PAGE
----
MILWAUKEE- - When it comes to 28-year-old Mauricio Ramirez the world is a canvas and Milwaukee is his muse. His art is scattered across the city. But before he gets spray cans near a wall, his creative process starts at his cousin's barbershop in West Allis.
"I really want to bring a fresh and contemporary look to Milwaukee," Ramirez said. "A lot of people think the process starts in the studio on the computer. But to me, it's really about the people."
Ramirez feeds on the energy and chit-chat of those that stop in.
"Art work nowadays needs to connect with the people. What better place than a barbershop," he explains.
Inside the shop is where one of Ramirez's most recent artistic concepts was born. The goal was to create something impactful for the community on the south side.
In July, Ramirez created a mural paying tribute to arguably one of the most celebrated Mexican-American entertainers in history, Selena.
"Her music was very influential growing up in the '90s in Milwaukee and Chicago," Ramirez said.
Ramirez calls this project as a labor of love. He funded it himself and completed it in two days.
"There's a couple of gallons, probably 10 gallons total, and then maybe 30-40 different cans of spray paint to kind of recreate some of her flesh tones and outfit," Ramirex explained.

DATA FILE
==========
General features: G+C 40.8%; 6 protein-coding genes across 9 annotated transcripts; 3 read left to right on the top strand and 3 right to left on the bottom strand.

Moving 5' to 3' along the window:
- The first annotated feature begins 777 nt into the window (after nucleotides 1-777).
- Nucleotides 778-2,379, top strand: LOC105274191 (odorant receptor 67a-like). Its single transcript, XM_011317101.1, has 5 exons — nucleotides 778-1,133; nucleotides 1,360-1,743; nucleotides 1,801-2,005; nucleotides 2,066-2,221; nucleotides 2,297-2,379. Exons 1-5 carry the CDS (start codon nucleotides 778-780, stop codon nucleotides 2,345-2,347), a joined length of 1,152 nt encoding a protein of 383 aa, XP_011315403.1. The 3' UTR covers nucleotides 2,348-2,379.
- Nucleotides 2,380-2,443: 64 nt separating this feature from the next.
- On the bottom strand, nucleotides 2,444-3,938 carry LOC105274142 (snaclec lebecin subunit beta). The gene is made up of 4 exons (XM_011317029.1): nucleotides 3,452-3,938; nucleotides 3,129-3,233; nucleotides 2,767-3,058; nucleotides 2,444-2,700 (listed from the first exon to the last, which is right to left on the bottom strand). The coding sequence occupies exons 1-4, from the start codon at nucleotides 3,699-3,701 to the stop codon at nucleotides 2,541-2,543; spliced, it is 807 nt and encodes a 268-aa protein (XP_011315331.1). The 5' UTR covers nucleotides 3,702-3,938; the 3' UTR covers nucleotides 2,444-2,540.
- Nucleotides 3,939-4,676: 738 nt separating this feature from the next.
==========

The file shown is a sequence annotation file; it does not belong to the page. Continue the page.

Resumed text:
Ramirez's goal was to present a familiar icon in a new light to the people in Milwaukee's Walker's Point neighborhood. The talent has always been in his fingertips. But he credits his older cousins for getting him into the mindset of a visual artist. Ramirez has lived most of his life in Chicago. Strong family ties in Milwaukee made the city feel like a second home and eventually motivated him to move here.
"It's always been a dream to wake up and create every day," Ramirez said.
But his dream almost didn't happen. Ramirez went to college to become an English teacher, but soon realized he wanted something different. Without any professional art training, Ramirez decided to dive full-time into his creativity -- a risk he was willing to take thanks to his family.
"Growing up in a Mexican-American family, they really gave me a strong support system since I was a little kid," Ramirez said.
Rejection came often...
"As a new artist you kind of get blackballed nobody wants to work with a new artist," he explained.
Whenever Ramirez felt discouraged in his journey, he reminded himself of his roots.
"I think the great thing about the Mexican culture is that we're all artisans and crafters and stuff we're dancers and we're sculptors we are painters and musicians," Ramirez said. "Anytime I feel discouraged, I look inward and grab motivation from that."
Now, Ramirez feels he's earned the right to reach into his heritage.
"I've reached a point in my artistic and creative work where I can dive back and pick out some of the icons that you see painted traditionally. That's why you see her in a pix elated format," Ramirez said.
Ramirez encourages other young artists to stick with their passion and those that admire his work to be inspired by his past, as they move toward the future.
You can see Ramirez's mural in person. It's on a building next to La Fuente -- near 5th and National in Milwaukee.